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Our Aging Population and Oral Health
The Importance of Oral Health in Geriatric Primary Care
(MacEntee, M. I., Müller, F., & Wyatt, C., 2011)
The importance of oral health cannot be over emphasized. Oral health is not separate from general health,
maintaining oral health is definitely challenging and diverse in old age. Multiple studies acknowledge mouth health to
overall health and well-being.
Oral health continues to take a back seat to general health even though this
connection has been clearly established.
Addressing poor oral health is critical among older Americans. The lack of routine dental care can contribute to
respiratory infections and other systemic diseases, particularly important when considering the health of vulnerable
patients, and older adults.
Oral problems frequently affect the “elderly” (people aged 65+) population. Missing teeth, dry mouth (xerostomia), and
mastication limitations, contribute to inadequate nutrition that may contribute to an accelerated physical and mental
degeneration. Loose painful teeth or ill-fitting dentures result in a reduced desire or ability to eat.
Dental caries have
been attributed to the reduced salivary flow from diminished function of salivary glands.
Elderly are susceptible
to various pathological conditions such as Candidal infections, periodontal disease, and a decreased rate of wound
Considering the magnitude of this ‘silver tsunami’ - oral health promotion and prevention will need to be addressed.
Family physicians, nurses, physician assistants, and other members of the primary care team are in the perfect
position to address oral health, integration and coordination between medicine and dentistry is critical.
Accommodating this very large segment of the American population with multiple co-morbidities, taking multiple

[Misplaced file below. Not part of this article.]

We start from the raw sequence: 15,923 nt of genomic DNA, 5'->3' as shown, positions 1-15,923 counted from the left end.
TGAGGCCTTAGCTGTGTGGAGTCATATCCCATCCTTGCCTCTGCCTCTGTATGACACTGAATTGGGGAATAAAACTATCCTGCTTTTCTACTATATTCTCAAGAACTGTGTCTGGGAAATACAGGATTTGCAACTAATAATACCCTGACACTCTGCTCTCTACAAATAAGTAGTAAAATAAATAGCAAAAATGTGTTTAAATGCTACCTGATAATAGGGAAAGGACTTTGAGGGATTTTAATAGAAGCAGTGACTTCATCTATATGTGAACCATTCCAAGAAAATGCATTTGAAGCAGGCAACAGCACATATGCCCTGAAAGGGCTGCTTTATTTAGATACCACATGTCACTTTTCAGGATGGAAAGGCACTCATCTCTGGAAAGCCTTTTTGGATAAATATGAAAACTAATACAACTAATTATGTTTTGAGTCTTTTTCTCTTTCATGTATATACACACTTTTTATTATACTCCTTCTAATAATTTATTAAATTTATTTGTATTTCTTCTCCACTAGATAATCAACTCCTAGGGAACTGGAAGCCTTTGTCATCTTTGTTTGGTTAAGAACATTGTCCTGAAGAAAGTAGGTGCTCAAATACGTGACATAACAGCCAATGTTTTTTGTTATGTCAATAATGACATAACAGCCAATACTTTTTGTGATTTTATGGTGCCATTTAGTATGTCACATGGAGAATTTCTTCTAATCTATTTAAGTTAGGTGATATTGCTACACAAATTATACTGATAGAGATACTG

medications with disastrous side effect, including those for high blood pressure, high cholesterol, pain, anxiety and
depression, Parkinson disease, and Alzheimer disease . . . .
will be critical and will require effective two-way
communication between primary care and dental professionals.
Oral Health Challenges
Facing Older Adults
Access to dental care is one of the greatest challenges facing older
adults. Access to dental coverage is limited. Not addressed by the
Affordable Care Act (ACA). Private insurance is costly, Medicaid is
limited with few providers accepting it, and Medicare does not provide
coverage for routine dental care. Dental insurance is a primary indicator
of whether or not an individual visits the dentist. Close to 70 percent of
older Americans do not have dental insurance.
have been made to address the shortage of oral healthcare providers
by the Health Resources and Services Administration (HRSA)
supporting Federally Qualified Health Centers (FQHCs). Dental Health
Professional Shortages Areas continue to experience unmet
Barriers to Accessing Oral
Health for Older Adults
Lack of insurance coverage
70% of older adults lack dental insurance
Medicare does not cover preventive and outpatient dental
Poor reimbursement by Medicaid (few providers accept it)
Availability of access to oral health services
Limited number of professionals trained in geriatric
Lack of dental professionals interested in this population
Caregivers do not see oral health as a priority
Lack of mobility/transportation
Individual health perceptions & values